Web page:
Nindityo Adipurnomo: From solo to mass, spiritual to social (2003)
| 14 November 2011
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 The history, analysis and interpretation of the Euro-American traditions of performance, body and installation art (and their derivations and crossovers) is in its early phases, as testified to by every writer approaching the subject in the last two decades. While curators and art historians writing about contemporary Asian installation / performance art for the most part exhibit an “allergy” towards its ancestral roots and contemporary inspirations in indigenous community ritual, this history should not be eschewed where appropriate. The fear of “orientalising” is naturally with us who write about Asian art (or any art of any other), yet self-censorship or lack of allergenic awareness leads to the very kinds of orientalising silences we attempt to critique.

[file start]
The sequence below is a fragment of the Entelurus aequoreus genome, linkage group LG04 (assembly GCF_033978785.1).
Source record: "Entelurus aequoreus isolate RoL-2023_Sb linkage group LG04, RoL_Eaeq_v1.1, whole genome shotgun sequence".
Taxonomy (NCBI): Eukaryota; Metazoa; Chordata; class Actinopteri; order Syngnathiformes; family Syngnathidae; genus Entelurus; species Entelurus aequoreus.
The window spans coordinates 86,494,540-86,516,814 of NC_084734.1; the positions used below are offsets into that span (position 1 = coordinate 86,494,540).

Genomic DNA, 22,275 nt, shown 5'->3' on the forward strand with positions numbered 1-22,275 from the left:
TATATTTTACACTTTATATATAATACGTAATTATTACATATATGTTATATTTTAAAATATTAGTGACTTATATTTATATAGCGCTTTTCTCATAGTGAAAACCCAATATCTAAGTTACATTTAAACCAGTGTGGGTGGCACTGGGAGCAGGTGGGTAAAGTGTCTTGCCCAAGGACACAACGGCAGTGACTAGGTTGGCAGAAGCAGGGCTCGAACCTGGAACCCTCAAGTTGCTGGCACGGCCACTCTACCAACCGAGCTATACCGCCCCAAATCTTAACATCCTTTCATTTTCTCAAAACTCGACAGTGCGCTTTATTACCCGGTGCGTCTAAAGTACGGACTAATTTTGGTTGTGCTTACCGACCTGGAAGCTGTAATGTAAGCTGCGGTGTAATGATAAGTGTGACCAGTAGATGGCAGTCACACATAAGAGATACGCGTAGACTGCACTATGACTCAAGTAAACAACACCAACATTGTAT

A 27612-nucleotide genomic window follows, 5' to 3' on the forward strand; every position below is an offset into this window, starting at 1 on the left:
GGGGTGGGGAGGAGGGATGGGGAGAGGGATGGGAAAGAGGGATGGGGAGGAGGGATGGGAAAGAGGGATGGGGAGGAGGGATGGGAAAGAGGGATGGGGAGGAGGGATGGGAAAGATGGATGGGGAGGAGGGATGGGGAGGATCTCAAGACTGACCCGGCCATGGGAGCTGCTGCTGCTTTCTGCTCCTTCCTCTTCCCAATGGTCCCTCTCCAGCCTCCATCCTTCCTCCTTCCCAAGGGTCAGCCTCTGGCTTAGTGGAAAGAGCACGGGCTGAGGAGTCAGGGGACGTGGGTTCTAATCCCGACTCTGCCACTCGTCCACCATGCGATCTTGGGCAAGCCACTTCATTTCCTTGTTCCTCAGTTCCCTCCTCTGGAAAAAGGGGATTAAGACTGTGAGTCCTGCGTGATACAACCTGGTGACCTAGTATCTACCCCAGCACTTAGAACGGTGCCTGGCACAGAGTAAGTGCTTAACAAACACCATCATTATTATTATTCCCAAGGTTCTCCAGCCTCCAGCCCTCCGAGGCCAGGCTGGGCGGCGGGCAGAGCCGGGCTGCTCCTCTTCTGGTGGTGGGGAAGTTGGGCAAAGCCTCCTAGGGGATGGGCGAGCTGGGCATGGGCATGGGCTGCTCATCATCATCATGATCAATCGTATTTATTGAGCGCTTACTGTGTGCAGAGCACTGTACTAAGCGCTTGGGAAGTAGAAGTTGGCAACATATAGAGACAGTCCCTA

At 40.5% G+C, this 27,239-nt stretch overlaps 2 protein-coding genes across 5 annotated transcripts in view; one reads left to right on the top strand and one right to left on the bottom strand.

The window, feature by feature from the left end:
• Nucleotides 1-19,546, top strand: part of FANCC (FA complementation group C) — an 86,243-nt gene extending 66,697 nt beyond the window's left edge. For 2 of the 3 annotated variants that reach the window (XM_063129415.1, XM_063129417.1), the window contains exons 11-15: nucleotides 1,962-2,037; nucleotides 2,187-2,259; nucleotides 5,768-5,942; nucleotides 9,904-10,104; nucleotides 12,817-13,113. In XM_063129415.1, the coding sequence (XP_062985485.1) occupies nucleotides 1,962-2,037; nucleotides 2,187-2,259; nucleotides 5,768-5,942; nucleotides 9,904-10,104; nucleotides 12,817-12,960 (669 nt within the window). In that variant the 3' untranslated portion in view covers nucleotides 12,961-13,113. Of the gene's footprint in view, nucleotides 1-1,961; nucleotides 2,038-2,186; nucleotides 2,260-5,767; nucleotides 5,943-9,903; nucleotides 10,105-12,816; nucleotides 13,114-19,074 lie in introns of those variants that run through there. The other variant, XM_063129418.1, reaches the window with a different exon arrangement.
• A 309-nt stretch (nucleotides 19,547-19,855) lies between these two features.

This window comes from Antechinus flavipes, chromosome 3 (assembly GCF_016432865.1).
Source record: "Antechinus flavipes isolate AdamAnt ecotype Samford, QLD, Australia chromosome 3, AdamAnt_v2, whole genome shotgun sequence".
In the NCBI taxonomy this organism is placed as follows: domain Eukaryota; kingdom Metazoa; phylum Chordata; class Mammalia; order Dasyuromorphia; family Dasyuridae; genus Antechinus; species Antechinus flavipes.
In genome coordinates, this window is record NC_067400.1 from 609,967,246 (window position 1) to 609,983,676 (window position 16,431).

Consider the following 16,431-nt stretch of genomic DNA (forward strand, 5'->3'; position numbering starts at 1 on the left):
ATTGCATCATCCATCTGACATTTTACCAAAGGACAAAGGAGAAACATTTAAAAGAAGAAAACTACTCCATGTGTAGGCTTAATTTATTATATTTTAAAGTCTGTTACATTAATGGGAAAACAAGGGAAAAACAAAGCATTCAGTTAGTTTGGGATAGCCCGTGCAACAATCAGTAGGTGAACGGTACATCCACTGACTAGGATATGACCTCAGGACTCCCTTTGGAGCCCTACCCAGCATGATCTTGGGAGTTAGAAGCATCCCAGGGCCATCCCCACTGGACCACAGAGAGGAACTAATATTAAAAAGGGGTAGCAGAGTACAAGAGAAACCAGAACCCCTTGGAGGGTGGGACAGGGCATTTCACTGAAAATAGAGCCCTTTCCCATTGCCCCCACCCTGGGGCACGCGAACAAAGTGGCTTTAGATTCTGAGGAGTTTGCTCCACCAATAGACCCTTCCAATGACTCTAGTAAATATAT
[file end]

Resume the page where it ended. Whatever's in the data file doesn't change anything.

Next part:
See Gunungan (1990) and The Cyclical Return of the Commemoration of the Dead, (1990), in Astri Wright, Soul, Spirit and Mountain: Preoccupations of Indonesian Painters, Oxford University Press, Kuala Lumpur, 1994, colour plates 13 and 24.
 For reproductions of these, see Wright, op.cit., pp. 103-5.
 Artist’s statement from 1992 installations at the Japanese Cultural Centre, Exhibition Catalogue, p. 7.
 Tightly wrapped batik sarong and fancy, lacey or silky, tightly tailored long sleeved blouse.
 Catalogue accompanying the exhibition of Mella Jaarsma’s and Nindityo Adipurnomo’s work entitled Kopi-Susu (Coffee with Milk), at the Erasmus Huis, Jakarta, 1998, p. 5.
 From Nindityo Adipurnomo, “Compilation of Ideas,” personal writing sent as email to author in May 2003.
Nindityo Adipurnomo: 1 | Footnotes: 2